Cited by Lee Sonogan
Abstract by Rwamahe Rutakumwa*, Joseph Okello Mugisha*, Sarah Bernays,
The use of audio recordings has become a taken-for-granted approach to generating transcripts of in-depth interviewing and group discussions. In this paper we begin by describing circumstances where the use of a recorder is not, or may not be, possible, before sharing our comparative analysis of audio-recorded transcriptions and interview scripts made from notes taken during the interview (by experienced, well-trained interviewers). Our comparison shows that the data quality between audio-recorded transcripts and interview scripts written directly after the interview were comparable in the detail captured. The structures of the transcript and script were usually different because in the interview scripts, topics and ideas were grouped, rather than being in the more scattered order of the conversation in the transcripts. We suggest that in some circumstances not recording is the best approach, not ‘second best’.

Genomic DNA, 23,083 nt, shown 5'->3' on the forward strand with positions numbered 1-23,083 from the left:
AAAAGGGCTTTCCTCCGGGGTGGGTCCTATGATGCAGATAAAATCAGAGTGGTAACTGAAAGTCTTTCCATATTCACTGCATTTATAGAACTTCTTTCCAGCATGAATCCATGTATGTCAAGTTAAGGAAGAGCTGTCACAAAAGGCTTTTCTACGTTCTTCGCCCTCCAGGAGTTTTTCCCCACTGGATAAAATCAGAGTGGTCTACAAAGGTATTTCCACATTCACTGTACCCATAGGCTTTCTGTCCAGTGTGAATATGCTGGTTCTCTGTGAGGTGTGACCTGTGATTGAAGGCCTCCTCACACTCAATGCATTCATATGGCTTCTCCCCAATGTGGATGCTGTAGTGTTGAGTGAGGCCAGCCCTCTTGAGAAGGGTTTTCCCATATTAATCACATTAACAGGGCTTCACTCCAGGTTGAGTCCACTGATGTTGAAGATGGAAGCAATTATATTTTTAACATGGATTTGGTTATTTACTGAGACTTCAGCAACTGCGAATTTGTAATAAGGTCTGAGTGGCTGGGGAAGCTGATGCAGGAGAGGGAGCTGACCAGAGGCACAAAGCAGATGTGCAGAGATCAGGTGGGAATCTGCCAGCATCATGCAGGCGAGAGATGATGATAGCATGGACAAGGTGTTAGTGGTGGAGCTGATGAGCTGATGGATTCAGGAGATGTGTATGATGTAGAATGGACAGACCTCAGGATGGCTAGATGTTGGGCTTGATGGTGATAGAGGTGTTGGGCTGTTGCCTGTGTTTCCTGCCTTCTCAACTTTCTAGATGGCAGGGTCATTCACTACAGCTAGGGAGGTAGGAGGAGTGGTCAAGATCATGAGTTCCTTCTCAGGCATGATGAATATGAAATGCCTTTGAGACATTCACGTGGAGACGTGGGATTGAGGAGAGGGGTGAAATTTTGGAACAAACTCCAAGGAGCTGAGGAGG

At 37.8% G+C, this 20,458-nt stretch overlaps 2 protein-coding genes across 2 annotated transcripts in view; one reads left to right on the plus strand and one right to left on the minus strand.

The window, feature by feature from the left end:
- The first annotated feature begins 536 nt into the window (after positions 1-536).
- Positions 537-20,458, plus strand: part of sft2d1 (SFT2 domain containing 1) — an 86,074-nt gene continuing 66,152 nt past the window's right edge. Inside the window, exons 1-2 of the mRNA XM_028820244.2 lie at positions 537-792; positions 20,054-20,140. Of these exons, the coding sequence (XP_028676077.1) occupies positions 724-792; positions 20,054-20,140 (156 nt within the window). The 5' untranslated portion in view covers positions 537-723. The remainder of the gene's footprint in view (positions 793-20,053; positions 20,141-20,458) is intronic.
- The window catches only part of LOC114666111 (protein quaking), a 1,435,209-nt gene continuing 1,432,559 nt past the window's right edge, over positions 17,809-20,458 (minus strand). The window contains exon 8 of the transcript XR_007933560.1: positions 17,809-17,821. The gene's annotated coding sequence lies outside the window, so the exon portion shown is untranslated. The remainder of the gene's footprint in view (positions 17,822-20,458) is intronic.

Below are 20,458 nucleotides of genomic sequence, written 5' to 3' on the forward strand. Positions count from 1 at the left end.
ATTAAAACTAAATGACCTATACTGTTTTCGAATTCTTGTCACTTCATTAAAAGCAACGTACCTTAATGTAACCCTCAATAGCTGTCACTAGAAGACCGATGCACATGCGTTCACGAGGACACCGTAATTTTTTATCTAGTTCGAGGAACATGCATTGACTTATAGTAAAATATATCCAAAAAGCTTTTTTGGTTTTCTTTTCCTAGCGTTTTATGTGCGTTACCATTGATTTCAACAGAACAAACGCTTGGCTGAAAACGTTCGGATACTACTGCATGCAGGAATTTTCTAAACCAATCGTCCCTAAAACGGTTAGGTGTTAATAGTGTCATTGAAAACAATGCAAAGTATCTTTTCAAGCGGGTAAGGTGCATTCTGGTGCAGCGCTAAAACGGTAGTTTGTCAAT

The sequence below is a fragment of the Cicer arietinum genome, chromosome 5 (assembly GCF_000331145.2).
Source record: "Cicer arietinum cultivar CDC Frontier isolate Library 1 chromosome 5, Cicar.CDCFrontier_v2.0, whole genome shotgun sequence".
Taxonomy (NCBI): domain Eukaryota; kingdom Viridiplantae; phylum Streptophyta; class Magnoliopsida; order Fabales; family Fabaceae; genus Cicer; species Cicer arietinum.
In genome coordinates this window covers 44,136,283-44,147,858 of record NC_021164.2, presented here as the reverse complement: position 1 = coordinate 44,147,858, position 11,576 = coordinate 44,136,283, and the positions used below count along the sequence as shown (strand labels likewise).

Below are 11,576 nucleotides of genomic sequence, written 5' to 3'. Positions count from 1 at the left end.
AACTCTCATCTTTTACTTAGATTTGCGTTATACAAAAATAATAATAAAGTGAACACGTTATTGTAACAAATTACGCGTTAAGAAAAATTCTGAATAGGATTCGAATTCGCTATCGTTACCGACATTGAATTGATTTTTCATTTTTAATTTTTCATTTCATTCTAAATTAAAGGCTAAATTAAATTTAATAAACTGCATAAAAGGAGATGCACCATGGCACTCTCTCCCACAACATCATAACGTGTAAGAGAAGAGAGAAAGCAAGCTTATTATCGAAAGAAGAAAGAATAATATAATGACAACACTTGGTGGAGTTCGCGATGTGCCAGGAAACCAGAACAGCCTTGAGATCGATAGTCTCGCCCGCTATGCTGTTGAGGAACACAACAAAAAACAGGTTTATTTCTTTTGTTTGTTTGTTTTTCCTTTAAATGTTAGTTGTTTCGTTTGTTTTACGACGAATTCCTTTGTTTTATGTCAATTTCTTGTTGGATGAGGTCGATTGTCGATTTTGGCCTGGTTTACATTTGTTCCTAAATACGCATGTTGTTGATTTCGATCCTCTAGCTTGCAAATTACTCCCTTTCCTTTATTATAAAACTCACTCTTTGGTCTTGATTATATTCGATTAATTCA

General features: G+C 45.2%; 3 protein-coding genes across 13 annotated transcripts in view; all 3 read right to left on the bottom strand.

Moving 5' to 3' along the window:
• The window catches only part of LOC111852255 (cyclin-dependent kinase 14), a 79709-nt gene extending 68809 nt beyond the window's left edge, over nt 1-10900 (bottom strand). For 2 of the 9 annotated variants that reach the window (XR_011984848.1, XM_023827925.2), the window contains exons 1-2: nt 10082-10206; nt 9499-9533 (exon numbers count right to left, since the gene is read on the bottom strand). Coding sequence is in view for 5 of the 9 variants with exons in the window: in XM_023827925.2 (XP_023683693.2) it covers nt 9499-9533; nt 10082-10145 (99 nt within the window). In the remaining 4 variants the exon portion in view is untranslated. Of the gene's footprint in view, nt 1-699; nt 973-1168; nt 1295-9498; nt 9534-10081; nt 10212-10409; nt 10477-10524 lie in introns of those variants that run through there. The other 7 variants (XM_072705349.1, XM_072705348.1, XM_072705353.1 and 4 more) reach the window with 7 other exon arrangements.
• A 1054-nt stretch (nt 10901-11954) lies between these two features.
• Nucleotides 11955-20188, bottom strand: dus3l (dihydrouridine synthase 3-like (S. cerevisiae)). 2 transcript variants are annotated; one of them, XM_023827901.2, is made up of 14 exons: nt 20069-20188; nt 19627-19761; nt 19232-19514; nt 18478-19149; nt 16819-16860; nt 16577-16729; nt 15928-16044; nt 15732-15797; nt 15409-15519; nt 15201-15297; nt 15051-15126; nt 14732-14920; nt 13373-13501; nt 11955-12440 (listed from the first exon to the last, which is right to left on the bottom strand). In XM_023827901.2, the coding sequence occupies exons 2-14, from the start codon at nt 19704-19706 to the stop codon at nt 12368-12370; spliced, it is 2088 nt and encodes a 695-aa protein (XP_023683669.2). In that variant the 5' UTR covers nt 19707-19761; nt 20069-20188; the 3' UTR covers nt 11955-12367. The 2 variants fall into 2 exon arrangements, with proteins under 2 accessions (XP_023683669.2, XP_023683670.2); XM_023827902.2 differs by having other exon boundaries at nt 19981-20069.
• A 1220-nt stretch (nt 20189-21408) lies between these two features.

Publication: Sage Journals – Qualitive Research (Peer-Reviewed Journal)
Pub Date: November 7, 2019 Doi: https://doi.org/10.1177/1468794119884806
https://journals.sagepub.com/doi/full/10.1177/1468794119884806 (Plenty more sections and references in this research article)